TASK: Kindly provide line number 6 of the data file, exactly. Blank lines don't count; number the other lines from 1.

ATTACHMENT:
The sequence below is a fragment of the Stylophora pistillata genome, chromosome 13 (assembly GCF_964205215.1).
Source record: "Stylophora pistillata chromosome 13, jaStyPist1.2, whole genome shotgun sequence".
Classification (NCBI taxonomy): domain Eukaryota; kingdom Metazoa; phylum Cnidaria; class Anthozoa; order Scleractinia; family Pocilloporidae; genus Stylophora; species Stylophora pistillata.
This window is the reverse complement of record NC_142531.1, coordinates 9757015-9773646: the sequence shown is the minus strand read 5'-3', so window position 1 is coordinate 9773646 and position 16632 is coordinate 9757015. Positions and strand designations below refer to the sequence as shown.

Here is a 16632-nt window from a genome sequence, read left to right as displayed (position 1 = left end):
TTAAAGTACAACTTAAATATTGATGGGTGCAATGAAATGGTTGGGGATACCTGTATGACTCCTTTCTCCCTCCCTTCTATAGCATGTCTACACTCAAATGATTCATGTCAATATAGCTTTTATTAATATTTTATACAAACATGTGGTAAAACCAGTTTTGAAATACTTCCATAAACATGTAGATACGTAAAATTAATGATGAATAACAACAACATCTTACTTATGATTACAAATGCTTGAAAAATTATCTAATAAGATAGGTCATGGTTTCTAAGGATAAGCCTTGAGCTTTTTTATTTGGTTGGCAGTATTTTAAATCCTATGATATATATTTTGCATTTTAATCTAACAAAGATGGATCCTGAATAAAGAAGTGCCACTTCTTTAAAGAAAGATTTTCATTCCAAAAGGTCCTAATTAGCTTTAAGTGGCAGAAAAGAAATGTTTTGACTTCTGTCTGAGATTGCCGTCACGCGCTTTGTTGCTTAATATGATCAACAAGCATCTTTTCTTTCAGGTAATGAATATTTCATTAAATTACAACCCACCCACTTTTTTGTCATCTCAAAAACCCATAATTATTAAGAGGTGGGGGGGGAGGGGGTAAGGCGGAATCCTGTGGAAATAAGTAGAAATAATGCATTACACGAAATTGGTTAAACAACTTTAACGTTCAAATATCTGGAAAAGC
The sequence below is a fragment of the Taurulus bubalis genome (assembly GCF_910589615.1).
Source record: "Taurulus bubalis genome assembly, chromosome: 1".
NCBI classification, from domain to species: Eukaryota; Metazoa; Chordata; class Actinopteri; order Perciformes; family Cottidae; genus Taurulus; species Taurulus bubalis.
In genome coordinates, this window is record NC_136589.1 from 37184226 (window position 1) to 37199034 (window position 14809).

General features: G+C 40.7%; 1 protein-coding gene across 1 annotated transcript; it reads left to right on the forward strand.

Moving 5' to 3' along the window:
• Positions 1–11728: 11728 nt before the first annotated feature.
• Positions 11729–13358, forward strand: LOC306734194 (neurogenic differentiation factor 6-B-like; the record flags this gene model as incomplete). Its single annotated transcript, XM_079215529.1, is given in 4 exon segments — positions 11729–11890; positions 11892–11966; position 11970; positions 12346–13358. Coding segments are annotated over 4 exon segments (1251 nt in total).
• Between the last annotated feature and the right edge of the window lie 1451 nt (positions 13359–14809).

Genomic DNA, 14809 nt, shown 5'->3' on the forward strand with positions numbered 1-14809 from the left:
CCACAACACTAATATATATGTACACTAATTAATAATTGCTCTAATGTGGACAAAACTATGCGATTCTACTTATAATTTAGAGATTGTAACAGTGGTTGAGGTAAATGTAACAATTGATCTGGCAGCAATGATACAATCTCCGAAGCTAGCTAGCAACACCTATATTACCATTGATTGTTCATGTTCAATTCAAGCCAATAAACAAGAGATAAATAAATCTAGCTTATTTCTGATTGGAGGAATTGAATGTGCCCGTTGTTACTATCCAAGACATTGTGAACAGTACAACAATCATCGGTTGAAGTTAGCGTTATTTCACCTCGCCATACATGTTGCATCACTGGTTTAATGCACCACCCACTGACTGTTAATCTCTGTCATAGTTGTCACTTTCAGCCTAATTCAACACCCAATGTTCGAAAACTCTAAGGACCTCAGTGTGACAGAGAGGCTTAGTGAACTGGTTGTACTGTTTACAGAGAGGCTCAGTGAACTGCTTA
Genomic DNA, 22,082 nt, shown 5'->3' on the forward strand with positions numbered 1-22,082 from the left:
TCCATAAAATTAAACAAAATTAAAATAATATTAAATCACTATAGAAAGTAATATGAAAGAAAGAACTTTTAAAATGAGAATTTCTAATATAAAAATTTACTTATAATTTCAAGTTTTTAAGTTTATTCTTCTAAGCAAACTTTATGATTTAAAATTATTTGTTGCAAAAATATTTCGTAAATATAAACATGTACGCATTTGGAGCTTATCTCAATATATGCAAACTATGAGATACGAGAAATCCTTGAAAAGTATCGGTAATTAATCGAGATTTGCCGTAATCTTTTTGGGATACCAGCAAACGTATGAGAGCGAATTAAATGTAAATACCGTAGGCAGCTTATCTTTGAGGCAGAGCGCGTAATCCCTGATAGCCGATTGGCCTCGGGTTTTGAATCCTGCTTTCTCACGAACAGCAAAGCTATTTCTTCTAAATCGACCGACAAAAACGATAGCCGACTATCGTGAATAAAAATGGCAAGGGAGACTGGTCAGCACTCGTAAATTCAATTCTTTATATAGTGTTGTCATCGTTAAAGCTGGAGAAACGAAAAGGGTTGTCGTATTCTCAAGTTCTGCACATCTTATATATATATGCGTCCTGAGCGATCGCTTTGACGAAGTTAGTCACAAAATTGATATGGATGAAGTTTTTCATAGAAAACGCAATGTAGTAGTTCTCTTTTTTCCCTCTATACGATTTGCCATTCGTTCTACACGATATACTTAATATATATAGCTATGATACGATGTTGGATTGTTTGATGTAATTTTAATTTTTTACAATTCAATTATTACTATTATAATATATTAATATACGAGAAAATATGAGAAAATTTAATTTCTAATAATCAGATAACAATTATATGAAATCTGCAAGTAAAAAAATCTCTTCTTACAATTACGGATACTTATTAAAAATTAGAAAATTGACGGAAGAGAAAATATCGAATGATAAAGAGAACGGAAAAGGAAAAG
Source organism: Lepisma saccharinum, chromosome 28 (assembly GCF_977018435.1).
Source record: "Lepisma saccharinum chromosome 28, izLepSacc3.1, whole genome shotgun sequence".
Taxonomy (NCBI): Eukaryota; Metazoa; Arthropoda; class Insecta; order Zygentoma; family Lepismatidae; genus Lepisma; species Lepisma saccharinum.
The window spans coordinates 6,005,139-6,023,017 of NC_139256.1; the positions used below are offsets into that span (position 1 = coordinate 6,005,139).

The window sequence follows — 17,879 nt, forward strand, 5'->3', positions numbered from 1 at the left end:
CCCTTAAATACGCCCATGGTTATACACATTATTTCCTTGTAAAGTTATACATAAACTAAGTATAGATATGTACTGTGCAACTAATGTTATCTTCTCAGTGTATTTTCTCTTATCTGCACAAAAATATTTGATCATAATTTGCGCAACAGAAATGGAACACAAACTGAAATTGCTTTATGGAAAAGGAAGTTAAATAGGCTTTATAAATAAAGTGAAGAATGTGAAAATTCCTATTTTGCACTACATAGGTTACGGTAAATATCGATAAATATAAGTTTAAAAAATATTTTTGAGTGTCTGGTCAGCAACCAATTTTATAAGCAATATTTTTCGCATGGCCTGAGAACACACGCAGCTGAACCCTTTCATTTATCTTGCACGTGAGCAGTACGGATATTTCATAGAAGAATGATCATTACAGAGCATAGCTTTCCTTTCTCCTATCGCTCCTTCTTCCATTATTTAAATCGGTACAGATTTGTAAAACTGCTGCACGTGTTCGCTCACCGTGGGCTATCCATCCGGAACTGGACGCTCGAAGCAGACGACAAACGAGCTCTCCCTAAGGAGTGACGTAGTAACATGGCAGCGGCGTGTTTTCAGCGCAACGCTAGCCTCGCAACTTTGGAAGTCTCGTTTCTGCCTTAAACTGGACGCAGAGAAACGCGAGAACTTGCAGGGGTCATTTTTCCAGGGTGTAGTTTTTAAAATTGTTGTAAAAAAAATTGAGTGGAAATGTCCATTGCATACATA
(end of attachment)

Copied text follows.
TTAAAGTACAACTTAAATATTGATGGGTGCAATGAAATGGTTGGGGATACCTGTATGACTCCTTTCTCCCTCCCTTCTATAGCATGTCTACACTCAAATGATTCATGTCAATATAGCTTTTATTAATATTTTATACAAACATGTGGTAAAACCAGTTTTGAAATACTTCCATAAACATGTAGATACGTAAAATTAATGATGAATAACAACAACATCTTACTTATGATTACAAATGCTTGAAAAATTATCTAATAAGATAGGTCATGGTTTCTAAGGATAAGCCTTGAGCTTTTTTATTTGGTTGGCAGTATTTTAAATCCTATGATATATATTTTGCATTTTAATCTAACAAAGATGGATCCTGAATAAAGAAGTGCCACTTCTTTAAAGAAAGATTTTCATTCCAAAAGGTCCTAATTAGCTTTAAGTGGCAGAAAAGAAATGTTTTGACTTCTGTCTGAGATTGCCGTCACGCGCTTTGTTGCTTAATATGATCAACAAGCATCTTTTCTTTCAGGTAATGAATATTTCATTAAATTACAACCCACCCACTTTTTTGTCATCTCAAAAACCCATAATTATTAAGAGGTGGGGGGGGAGGGGGTAAGGCGGAATCCTGTGGAAATAAGTAGAAATAATGCATTACACGAAATTGGTTAAACAACTTTAACGTTCAAATATCTGGAAAAGC